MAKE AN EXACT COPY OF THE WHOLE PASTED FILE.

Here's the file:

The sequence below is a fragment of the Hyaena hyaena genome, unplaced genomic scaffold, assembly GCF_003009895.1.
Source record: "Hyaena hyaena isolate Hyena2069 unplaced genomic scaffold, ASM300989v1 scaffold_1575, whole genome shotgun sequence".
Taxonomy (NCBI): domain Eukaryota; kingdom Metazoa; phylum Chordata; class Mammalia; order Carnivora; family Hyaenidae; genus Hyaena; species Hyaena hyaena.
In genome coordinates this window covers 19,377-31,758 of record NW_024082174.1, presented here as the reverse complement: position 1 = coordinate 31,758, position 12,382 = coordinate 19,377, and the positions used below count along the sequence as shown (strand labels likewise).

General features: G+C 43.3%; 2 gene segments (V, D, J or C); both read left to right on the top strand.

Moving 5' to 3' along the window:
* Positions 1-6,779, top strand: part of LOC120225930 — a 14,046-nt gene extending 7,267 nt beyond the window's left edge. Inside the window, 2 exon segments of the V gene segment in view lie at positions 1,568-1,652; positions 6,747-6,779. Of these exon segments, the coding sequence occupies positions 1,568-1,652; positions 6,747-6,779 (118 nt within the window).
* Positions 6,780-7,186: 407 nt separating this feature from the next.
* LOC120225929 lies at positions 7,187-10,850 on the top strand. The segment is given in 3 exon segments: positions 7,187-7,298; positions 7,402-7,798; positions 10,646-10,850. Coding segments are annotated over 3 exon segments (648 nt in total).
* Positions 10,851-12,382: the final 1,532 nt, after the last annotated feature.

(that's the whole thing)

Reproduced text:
The sequence below is a fragment of the Hyaena hyaena genome, unplaced genomic scaffold, assembly GCF_003009895.1.
Source record: "Hyaena hyaena isolate Hyena2069 unplaced genomic scaffold, ASM300989v1 scaffold_1575, whole genome shotgun sequence".
Taxonomy (NCBI): domain Eukaryota; kingdom Metazoa; phylum Chordata; class Mammalia; order Carnivora; family Hyaenidae; genus Hyaena; species Hyaena hyaena.
In genome coordinates this window covers 19,377-31,758 of record NW_024082174.1, presented here as the reverse complement: position 1 = coordinate 31,758, position 12,382 = coordinate 19,377, and the positions used below count along the sequence as shown (strand labels likewise).

General features: G+C 43.3%; 2 gene segments (V, D, J or C); both read left to right on the top strand.

Moving 5' to 3' along the window:
* Positions 1-6,779, top strand: part of LOC120225930 — a 14,046-nt gene extending 7,267 nt beyond the window's left edge. Inside the window, 2 exon segments of the V gene segment in view lie at positions 1,568-1,652; positions 6,747-6,779. Of these exon segments, the coding sequence occupies positions 1,568-1,652; positions 6,747-6,779 (118 nt within the window).
* Positions 6,780-7,186: 407 nt separating this feature from the next.
* LOC120225929 lies at positions 7,187-10,850 on the top strand. The segment is given in 3 exon segments: positions 7,187-7,298; positions 7,402-7,798; positions 10,646-10,850. Coding segments are annotated over 3 exon segments (648 nt in total).
* Positions 10,851-12,382: the final 1,532 nt, after the last annotated feature.